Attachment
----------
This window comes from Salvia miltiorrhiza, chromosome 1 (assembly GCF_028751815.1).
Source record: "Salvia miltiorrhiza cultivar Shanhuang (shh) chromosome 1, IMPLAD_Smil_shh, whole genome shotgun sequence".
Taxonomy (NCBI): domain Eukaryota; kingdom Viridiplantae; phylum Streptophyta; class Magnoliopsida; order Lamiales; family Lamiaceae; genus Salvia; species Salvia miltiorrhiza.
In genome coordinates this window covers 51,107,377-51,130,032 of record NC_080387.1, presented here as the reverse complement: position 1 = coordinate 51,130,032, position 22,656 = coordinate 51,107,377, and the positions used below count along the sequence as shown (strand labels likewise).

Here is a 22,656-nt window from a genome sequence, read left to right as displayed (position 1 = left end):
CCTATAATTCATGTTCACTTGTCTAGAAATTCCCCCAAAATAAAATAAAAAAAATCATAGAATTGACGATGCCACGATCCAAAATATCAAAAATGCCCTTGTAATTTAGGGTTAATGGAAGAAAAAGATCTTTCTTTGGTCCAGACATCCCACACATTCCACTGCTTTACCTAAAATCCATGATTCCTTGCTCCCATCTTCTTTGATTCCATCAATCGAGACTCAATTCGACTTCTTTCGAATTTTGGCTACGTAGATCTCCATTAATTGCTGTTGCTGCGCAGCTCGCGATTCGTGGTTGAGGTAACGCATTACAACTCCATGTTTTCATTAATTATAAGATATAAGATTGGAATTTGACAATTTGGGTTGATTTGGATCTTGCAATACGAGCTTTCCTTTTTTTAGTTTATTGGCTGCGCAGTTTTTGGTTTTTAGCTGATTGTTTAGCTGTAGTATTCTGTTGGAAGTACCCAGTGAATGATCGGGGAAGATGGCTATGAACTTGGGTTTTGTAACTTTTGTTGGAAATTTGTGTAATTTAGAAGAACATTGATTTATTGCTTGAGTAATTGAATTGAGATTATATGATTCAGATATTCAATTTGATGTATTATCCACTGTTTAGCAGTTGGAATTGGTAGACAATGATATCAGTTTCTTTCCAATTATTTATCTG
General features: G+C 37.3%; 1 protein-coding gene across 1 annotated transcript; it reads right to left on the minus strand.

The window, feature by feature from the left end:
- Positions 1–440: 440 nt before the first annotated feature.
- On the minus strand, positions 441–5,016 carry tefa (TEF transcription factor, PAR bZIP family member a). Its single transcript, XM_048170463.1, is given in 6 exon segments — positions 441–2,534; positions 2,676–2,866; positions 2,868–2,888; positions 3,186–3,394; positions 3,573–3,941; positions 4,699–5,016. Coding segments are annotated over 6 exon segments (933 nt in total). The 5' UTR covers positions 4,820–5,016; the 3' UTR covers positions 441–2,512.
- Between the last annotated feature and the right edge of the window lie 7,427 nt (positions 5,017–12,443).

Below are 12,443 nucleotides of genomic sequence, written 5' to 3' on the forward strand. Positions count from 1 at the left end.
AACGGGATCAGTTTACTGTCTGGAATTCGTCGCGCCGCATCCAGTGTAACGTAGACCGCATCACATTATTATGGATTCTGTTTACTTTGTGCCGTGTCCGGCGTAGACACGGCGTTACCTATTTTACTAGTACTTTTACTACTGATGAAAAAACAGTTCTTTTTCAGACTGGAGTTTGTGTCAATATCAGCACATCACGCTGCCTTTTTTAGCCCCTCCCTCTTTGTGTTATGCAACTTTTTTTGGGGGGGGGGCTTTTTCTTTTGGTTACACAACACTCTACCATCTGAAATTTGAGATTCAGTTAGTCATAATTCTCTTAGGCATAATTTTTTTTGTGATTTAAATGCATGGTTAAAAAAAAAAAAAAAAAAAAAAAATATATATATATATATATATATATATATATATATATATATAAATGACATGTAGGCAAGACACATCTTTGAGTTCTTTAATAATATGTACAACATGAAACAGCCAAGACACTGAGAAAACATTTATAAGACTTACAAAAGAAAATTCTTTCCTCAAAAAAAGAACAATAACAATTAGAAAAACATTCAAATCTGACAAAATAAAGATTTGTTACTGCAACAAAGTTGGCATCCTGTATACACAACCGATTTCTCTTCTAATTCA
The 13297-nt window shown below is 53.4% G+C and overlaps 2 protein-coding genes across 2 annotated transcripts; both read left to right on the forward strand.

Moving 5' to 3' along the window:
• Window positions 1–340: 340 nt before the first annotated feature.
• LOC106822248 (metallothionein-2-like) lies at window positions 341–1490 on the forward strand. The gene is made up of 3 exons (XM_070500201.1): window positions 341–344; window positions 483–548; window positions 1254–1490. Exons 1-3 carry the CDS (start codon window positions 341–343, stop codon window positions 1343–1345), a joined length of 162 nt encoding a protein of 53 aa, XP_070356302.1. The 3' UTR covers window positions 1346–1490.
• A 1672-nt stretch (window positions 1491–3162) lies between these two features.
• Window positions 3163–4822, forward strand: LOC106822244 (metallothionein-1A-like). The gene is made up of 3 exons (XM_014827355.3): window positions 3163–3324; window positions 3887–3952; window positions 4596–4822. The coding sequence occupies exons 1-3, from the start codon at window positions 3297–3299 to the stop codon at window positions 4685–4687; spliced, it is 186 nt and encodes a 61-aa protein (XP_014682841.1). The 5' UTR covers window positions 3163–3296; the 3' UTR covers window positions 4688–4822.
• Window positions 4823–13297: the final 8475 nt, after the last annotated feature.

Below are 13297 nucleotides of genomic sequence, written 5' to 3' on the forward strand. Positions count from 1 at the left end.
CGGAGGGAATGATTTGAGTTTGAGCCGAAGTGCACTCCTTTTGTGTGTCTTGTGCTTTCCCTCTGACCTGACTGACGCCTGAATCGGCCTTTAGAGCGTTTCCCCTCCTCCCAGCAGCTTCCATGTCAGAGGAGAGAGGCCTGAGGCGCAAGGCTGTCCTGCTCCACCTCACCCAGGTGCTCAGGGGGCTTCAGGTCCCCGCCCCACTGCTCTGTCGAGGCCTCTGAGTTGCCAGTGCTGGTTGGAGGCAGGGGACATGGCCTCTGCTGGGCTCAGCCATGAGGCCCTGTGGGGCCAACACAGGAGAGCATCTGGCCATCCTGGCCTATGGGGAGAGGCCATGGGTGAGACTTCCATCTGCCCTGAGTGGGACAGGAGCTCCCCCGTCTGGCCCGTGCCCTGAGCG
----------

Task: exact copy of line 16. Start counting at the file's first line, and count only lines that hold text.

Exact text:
• Window positions 1–340: 340 nt before the first annotated feature.